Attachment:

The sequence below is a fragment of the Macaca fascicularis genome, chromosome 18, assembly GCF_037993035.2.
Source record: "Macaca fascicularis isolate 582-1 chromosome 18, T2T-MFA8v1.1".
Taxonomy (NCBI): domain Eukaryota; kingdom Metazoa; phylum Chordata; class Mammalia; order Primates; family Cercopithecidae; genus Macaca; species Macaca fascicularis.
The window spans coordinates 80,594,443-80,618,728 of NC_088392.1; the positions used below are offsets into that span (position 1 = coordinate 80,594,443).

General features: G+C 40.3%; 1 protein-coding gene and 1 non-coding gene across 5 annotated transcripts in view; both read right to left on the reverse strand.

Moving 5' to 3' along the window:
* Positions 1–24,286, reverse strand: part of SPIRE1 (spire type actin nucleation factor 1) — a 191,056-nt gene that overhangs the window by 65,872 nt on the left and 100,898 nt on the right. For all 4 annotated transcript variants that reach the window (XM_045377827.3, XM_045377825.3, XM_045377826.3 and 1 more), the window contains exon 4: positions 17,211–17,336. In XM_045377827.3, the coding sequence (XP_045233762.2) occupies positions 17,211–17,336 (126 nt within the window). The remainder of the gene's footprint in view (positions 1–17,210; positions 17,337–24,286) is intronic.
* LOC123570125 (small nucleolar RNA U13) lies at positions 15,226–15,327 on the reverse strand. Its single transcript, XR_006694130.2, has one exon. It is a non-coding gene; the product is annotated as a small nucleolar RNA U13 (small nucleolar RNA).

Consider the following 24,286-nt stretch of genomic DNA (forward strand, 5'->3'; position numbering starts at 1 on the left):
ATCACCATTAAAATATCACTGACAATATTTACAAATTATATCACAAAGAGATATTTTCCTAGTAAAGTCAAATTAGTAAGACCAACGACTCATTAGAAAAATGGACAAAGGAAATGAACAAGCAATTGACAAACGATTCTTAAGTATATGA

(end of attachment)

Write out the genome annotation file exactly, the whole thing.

The sequence below is a fragment of the Macaca fascicularis genome, chromosome 18, assembly GCF_037993035.2.
Source record: "Macaca fascicularis isolate 582-1 chromosome 18, T2T-MFA8v1.1".
Taxonomy (NCBI): domain Eukaryota; kingdom Metazoa; phylum Chordata; class Mammalia; order Primates; family Cercopithecidae; genus Macaca; species Macaca fascicularis.
The window spans coordinates 80,594,443-80,618,728 of NC_088392.1; the positions used below are offsets into that span (position 1 = coordinate 80,594,443).

General features: G+C 40.3%; 1 protein-coding gene and 1 non-coding gene across 5 annotated transcripts in view; both read right to left on the reverse strand.

Moving 5' to 3' along the window:
* Positions 1–24,286, reverse strand: part of SPIRE1 (spire type actin nucleation factor 1) — a 191,056-nt gene that overhangs the window by 65,872 nt on the left and 100,898 nt on the right. For all 4 annotated transcript variants that reach the window (XM_045377827.3, XM_045377825.3, XM_045377826.3 and 1 more), the window contains exon 4: positions 17,211–17,336. In XM_045377827.3, the coding sequence (XP_045233762.2) occupies positions 17,211–17,336 (126 nt within the window). The remainder of the gene's footprint in view (positions 1–17,210; positions 17,337–24,286) is intronic.
* LOC123570125 (small nucleolar RNA U13) lies at positions 15,226–15,327 on the reverse strand. Its single transcript, XR_006694130.2, has one exon. It is a non-coding gene; the product is annotated as a small nucleolar RNA U13 (small nucleolar RNA).

Consider the following 24,286-nt stretch of genomic DNA (forward strand, 5'->3'; position numbering starts at 1 on the left):
ATCACCATTAAAATATCACTGACAATATTTACAAATTATATCACAAAGAGATATTTTCCTAGTAAAGTCAAATTAGTAAGACCAACGACTCATTAGAAAAATGGACAAAGGAAATGAACAAGCAATTGACAAACGATTCTTAAGTATATGA